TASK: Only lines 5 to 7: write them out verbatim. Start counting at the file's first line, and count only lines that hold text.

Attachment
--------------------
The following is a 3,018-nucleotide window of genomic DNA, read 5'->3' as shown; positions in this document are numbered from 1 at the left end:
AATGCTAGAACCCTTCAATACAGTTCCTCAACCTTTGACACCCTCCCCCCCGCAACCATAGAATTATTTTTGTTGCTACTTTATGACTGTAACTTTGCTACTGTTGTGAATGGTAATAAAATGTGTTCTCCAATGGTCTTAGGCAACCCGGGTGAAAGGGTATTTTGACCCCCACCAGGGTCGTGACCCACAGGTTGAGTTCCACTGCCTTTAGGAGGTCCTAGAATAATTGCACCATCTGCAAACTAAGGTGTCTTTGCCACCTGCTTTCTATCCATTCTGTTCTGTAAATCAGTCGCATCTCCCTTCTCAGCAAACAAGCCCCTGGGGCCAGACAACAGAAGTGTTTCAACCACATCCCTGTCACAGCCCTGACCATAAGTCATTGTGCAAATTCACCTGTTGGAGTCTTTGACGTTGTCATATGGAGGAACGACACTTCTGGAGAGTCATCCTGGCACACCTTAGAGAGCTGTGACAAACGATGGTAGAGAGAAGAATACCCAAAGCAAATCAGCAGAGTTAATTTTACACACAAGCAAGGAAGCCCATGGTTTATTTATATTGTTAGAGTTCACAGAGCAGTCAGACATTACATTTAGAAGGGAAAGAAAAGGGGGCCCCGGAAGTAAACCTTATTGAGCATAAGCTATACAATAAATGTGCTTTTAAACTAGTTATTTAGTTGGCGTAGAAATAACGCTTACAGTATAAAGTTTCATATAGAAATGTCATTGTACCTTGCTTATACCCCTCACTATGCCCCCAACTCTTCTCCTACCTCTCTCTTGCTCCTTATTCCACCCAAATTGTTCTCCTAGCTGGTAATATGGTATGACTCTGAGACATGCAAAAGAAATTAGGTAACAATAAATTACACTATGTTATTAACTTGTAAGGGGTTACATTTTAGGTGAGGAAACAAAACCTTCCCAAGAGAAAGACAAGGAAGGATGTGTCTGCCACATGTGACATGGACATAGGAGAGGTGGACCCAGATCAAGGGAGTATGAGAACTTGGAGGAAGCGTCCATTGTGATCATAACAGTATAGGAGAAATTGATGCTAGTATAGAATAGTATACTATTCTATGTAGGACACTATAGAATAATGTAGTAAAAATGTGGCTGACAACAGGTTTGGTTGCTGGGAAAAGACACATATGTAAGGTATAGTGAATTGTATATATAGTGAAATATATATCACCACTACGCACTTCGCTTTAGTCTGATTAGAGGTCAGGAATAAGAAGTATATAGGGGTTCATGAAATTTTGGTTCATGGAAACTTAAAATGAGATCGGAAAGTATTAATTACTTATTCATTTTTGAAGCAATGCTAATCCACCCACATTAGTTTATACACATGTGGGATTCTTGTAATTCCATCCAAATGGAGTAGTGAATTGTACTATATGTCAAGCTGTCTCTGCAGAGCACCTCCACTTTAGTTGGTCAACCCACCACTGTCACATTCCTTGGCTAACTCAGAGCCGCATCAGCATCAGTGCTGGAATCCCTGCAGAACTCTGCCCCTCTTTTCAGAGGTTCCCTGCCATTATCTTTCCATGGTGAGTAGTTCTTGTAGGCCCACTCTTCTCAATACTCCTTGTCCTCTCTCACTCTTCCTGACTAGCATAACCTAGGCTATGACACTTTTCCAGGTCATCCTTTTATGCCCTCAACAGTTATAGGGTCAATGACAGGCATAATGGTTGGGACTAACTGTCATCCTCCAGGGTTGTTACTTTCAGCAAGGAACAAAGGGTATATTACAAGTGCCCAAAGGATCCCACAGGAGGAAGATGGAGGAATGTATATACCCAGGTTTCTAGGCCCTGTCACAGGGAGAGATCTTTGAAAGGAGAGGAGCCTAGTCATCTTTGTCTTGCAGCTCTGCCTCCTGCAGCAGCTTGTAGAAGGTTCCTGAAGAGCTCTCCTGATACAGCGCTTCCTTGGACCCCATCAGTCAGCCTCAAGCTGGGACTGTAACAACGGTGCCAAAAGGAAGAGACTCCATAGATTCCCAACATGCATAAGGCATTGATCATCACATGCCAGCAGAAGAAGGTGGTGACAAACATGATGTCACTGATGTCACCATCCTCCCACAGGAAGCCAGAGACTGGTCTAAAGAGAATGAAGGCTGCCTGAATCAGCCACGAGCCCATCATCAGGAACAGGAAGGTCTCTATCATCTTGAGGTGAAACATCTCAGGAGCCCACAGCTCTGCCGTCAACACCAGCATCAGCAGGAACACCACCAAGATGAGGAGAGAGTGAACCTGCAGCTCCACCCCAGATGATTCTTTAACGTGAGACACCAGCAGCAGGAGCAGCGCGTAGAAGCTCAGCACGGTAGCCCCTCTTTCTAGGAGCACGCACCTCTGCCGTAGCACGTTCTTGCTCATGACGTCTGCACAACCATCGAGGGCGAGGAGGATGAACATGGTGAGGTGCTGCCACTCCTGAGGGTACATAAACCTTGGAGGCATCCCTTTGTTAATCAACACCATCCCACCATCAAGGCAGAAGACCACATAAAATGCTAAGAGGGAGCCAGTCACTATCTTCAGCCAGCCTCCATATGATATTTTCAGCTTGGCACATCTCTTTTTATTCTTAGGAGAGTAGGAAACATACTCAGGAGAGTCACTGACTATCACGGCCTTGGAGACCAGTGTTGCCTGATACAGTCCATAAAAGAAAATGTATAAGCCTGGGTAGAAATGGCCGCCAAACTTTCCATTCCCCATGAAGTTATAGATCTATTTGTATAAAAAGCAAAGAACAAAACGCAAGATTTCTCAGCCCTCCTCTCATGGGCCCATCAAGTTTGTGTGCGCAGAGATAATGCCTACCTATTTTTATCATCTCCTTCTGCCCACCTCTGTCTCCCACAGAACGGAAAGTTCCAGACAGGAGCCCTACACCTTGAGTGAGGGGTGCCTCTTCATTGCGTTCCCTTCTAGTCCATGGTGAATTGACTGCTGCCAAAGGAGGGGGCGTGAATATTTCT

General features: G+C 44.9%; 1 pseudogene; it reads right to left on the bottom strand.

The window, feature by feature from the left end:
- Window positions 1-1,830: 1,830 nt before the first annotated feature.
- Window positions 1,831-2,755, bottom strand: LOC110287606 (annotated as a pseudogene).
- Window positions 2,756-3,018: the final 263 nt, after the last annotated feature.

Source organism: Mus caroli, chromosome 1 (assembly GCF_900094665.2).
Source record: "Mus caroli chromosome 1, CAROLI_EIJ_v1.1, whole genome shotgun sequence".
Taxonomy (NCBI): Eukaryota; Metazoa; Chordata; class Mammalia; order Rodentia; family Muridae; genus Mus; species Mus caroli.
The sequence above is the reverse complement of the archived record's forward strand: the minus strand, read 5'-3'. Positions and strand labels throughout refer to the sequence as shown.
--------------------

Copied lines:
- Window positions 1-1,830: 1,830 nt before the first annotated feature.
- Window positions 1,831-2,755, bottom strand: LOC110287606 (annotated as a pseudogene).
- Window positions 2,756-3,018: the final 263 nt, after the last annotated feature.